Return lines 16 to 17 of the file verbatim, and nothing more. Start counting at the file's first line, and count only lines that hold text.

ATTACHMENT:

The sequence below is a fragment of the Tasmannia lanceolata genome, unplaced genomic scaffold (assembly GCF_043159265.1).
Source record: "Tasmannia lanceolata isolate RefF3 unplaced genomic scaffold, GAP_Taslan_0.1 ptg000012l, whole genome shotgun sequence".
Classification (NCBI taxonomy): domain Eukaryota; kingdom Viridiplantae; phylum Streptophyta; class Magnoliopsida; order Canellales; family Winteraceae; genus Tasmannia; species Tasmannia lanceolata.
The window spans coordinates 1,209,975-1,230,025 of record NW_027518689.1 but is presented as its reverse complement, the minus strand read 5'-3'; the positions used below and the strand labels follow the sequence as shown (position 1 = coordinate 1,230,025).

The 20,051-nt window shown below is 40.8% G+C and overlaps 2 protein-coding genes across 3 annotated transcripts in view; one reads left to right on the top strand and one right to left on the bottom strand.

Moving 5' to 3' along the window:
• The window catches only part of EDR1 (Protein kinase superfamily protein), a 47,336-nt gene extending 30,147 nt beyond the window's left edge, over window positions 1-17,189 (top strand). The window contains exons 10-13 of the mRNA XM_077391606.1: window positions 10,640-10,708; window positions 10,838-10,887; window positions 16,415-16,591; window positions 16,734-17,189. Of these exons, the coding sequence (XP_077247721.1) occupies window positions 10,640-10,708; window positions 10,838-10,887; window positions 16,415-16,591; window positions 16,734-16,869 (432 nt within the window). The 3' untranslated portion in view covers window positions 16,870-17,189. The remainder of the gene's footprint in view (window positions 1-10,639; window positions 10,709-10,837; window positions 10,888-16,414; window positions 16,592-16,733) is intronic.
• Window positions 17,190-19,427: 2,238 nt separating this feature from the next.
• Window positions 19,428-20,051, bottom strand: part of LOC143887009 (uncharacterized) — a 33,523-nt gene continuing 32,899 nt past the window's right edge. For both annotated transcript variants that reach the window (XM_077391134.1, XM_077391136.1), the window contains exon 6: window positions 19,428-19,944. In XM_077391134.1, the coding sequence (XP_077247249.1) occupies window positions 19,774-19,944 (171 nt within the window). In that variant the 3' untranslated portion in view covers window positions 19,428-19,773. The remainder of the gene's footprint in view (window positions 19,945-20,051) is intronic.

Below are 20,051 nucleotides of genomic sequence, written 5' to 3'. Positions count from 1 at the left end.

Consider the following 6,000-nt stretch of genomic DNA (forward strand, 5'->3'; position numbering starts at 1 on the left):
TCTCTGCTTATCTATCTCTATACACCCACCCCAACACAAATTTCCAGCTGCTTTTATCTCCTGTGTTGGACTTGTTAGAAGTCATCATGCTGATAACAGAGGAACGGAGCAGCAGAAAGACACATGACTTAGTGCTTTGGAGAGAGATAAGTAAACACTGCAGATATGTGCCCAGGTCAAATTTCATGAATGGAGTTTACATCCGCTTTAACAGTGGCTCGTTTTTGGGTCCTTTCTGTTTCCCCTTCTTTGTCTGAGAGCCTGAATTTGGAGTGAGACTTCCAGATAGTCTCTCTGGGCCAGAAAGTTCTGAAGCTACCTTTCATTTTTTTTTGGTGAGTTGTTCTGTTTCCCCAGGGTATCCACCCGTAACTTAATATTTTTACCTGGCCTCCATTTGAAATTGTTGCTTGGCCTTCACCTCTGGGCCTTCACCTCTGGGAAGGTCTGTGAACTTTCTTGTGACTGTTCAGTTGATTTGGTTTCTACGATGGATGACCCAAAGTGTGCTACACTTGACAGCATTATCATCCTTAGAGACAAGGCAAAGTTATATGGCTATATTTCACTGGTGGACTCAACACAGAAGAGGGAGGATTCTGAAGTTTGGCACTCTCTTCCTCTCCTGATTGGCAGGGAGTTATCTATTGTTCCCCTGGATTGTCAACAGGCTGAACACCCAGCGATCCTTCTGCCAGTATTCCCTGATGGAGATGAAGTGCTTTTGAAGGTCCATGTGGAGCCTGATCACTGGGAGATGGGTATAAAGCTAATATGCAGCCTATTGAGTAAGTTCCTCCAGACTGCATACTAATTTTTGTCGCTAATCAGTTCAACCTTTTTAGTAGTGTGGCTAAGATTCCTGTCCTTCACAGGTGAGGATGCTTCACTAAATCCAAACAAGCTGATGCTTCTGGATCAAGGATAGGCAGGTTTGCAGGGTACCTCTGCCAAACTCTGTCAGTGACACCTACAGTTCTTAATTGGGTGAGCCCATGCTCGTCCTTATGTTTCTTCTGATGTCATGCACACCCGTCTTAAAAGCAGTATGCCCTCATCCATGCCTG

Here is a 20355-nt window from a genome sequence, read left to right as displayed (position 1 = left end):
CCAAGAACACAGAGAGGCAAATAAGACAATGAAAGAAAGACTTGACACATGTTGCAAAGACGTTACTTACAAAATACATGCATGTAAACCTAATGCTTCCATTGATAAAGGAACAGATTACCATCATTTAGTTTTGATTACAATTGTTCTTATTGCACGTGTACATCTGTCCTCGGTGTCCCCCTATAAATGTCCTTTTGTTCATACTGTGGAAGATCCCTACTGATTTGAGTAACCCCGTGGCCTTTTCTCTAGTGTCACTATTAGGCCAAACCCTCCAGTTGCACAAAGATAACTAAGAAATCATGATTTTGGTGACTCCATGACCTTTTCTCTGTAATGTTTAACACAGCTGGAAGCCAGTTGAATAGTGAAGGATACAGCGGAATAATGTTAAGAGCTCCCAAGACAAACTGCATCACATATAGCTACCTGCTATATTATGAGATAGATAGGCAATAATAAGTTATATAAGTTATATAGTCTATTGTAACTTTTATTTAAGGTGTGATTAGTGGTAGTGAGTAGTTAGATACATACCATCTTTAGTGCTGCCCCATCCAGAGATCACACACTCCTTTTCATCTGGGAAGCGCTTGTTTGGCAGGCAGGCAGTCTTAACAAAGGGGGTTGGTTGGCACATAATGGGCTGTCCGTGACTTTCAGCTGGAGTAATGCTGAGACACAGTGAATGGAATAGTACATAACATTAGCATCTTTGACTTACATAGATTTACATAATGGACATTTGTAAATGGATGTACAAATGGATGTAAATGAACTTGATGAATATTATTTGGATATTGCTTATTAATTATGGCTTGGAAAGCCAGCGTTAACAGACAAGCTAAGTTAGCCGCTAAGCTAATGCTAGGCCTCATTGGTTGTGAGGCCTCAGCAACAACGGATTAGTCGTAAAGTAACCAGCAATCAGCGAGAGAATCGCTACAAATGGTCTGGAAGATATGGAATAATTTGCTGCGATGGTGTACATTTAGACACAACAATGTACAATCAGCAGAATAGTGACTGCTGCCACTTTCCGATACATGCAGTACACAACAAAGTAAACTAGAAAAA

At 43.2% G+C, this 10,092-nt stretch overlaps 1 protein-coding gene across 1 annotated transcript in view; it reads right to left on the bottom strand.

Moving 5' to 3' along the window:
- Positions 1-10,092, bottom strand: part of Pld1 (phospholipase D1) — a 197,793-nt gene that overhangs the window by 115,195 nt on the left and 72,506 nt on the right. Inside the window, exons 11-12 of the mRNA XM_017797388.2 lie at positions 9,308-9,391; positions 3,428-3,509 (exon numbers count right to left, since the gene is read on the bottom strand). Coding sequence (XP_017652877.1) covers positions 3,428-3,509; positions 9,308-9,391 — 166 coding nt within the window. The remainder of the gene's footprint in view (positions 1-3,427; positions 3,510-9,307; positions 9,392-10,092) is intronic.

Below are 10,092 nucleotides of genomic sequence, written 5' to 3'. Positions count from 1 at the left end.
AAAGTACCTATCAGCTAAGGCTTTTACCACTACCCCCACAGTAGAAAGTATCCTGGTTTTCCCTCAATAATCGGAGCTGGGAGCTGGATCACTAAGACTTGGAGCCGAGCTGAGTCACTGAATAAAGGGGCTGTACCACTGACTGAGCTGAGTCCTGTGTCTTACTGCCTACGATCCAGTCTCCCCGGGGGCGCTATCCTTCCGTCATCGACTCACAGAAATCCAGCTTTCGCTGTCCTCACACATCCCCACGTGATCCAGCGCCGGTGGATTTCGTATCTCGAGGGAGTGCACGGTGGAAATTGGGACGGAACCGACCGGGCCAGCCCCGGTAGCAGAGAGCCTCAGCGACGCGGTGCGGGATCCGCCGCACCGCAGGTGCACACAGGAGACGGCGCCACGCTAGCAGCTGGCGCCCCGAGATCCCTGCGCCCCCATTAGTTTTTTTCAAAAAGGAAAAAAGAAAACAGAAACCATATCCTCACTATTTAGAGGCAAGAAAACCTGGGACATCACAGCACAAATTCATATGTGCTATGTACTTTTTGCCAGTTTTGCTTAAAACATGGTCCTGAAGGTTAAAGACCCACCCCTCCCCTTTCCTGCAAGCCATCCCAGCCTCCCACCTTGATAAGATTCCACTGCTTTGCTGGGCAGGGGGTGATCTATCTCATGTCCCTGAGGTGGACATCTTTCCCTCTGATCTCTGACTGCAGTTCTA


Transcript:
Moving 5' to 3' along the window:
- Positions 1-10,092, bottom strand: part of Pld1 (phospholipase D1) — a 197,793-nt gene that overhangs the window by 115,195 nt on the left and 72,506 nt on the right. Inside the window, exons 11-12 of the mRNA XM_017797388.2 lie at positions 9,308-9,391; positions 3,428-3,509 (exon numbers count right to left, since the gene is read on the bottom strand). Coding sequence (XP_017652877.1) covers positions 3,428-3,509; positions 9,308-9,391 — 166 coding nt within the window. The remainder of the gene's footprint in view (positions 1-3,427; positions 3,510-9,307; positions 9,392-10,092) is intronic.